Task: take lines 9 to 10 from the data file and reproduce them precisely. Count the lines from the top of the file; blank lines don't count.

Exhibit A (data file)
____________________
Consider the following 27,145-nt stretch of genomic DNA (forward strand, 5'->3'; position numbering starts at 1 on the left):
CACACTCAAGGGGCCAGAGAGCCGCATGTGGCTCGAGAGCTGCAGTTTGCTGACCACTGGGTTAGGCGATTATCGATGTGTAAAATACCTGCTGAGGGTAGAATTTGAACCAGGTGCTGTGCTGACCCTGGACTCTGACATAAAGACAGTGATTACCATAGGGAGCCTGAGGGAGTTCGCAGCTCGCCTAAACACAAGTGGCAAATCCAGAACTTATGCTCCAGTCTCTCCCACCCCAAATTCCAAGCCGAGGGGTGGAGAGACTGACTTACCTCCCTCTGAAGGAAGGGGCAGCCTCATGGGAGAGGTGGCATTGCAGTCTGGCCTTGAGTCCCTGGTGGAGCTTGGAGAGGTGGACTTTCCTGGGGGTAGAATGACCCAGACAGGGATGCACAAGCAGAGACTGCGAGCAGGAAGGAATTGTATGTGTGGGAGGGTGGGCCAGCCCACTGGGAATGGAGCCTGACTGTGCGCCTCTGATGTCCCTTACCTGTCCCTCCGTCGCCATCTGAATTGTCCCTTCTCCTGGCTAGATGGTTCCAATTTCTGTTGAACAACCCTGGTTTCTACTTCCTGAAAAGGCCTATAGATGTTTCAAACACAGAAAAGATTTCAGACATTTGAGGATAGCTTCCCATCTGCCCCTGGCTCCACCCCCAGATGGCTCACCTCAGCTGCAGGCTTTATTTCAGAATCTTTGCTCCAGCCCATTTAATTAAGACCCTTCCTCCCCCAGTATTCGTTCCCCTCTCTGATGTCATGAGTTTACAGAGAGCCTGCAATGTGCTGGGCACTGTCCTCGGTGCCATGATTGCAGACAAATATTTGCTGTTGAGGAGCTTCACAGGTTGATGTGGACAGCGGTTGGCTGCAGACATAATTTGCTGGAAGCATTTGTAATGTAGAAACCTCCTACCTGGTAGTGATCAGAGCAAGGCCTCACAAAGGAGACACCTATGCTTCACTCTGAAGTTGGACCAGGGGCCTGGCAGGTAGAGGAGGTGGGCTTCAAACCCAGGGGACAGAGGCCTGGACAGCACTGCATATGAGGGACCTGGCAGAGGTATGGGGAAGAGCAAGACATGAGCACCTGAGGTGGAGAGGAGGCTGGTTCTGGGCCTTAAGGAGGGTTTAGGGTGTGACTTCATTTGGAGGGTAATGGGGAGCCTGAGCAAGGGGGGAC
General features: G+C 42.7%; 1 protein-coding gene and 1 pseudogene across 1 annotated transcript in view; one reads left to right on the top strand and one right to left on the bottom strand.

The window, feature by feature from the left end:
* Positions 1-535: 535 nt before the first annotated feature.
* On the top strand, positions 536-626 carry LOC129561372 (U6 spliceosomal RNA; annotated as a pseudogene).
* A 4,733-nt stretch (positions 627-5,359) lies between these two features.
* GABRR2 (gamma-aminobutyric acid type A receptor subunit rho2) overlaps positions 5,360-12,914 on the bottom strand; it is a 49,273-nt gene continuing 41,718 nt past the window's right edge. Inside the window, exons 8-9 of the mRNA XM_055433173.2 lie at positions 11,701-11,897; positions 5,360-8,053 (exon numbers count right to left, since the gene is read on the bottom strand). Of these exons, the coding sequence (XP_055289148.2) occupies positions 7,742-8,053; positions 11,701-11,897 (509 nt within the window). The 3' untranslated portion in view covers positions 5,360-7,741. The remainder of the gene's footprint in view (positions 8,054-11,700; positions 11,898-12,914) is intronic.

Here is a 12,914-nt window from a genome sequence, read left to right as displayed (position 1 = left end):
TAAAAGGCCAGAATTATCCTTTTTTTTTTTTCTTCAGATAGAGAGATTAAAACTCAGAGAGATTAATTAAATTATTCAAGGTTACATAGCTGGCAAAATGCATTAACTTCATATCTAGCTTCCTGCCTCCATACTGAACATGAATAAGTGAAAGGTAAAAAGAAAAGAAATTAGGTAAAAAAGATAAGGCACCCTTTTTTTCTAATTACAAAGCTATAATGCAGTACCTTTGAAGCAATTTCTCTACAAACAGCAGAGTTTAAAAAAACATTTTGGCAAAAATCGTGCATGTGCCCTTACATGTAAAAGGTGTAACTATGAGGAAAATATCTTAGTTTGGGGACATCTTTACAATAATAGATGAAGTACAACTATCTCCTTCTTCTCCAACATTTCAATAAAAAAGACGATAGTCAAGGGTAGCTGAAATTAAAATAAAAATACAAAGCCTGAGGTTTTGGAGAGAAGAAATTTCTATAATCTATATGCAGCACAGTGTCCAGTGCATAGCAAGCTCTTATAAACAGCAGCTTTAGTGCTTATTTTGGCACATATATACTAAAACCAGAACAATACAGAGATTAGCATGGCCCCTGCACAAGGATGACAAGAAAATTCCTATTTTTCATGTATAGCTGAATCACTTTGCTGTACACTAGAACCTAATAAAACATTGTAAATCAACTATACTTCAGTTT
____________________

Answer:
Here is a 12,914-nt window from a genome sequence, read left to right as displayed (position 1 = left end):
TAAAAGGCCAGAATTATCCTTTTTTTTTTTTCTTCAGATAGAGAGATTAAAACTCAGAGAGATTAATTAAATTATTCAAGGTTACATAGCTGGCAAAATGCATTAACTTCATATCTAGCTTCCTGCCTCCATACTGAACATGAATAAGTGAAAGGTAAAAAGAAAAGAAATTAGGTAAAAAAGATAAGGCACCCTTTTTTTCTAATTACAAAGCTATAATGCAGTACCTTTGAAGCAATTTCTCTACAAACAGCAGAGTTTAAAAAAACATTTTGGCAAAAATCGTGCATGTGCCCTTACATGTAAAAGGTGTAACTATGAGGAAAATATCTTAGTTTGGGGACATCTTTACAATAATAGATGAAGTACAACTATCTCCTTCTTCTCCAACATTTCAATAAAAAAGACGATAGTCAAGGGTAGCTGAAATTAAAATAAAAATACAAAGCCTGAGGTTTTGGAGAGAAGAAATTTCTATAATCTATATGCAGCACAGTGTCCAGTGCATAGCAAGCTCTTATAAACAGCAGCTTTAGTGCTTATTTTGGCACATATATACTAAAACCAGAACAATACAGAGATTAGCATGGCCCCTGCACAAGGATGACAAGAAAATTCCTATTTTTCATGTATAGCTGAATCACTTTGCTGTACACTAGAACCTAATAAAACATTGTAAATCAACTATACTTCAGTTT